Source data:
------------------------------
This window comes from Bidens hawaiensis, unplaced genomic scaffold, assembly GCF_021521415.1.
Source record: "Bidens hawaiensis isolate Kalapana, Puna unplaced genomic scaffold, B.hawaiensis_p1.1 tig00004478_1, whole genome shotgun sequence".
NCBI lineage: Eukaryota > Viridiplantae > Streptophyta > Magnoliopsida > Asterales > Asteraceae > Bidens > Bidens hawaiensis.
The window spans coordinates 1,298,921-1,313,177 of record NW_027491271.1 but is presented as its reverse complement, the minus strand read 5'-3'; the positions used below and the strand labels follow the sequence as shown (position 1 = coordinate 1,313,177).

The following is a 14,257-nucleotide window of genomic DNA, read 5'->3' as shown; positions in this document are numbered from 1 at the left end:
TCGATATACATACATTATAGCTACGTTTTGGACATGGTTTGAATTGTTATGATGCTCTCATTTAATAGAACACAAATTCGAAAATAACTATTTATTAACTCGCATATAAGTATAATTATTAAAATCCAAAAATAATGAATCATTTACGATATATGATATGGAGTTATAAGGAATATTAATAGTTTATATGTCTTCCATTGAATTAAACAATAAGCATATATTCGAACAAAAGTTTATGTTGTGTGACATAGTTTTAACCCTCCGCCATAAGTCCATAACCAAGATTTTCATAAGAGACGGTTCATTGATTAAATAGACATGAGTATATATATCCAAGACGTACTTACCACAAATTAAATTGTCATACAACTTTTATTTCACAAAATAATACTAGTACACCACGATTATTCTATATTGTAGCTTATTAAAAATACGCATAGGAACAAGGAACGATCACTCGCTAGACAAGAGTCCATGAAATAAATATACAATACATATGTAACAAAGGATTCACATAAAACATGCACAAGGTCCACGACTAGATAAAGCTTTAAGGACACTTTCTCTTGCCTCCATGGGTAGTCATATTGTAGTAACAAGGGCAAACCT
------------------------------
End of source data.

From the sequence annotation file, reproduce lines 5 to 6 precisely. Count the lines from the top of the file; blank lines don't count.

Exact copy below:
The following is a 14,257-nucleotide window of genomic DNA, read 5'->3' as shown; positions in this document are numbered from 1 at the left end:
TCGATATACATACATTATAGCTACGTTTTGGACATGGTTTGAATTGTTATGATGCTCTCATTTAATAGAACACAAATTCGAAAATAACTATTTATTAACTCGCATATAAGTATAATTATTAAAATCCAAAAATAATGAATCATTTACGATATATGATATGGAGTTATAAGGAATATTAATAGTTTATATGTCTTCCATTGAATTAAACAATAAGCATATATTCGAACAAAAGTTTATGTTGTGTGACATAGTTTTAACCCTCCGCCATAAGTCCATAACCAAGATTTTCATAAGAGACGGTTCATTGATTAAATAGACATGAGTATATATATCCAAGACGTACTTACCACAAATTAAATTGTCATACAACTTTTATTTCACAAAATAATACTAGTACACCACGATTATTCTATATTGTAGCTTATTAAAAATACGCATAGGAACAAGGAACGATCACTCGCTAGACAAGAGTCCATGAAATAAATATACAATACATATGTAACAAAGGATTCACATAAAACATGCACAAGGTCCACGACTAGATAAAGCTTTAAGGACACTTTCTCTTGCCTCCATGGGTAGTCATATTGTAGTAACAAGGGCAAACCT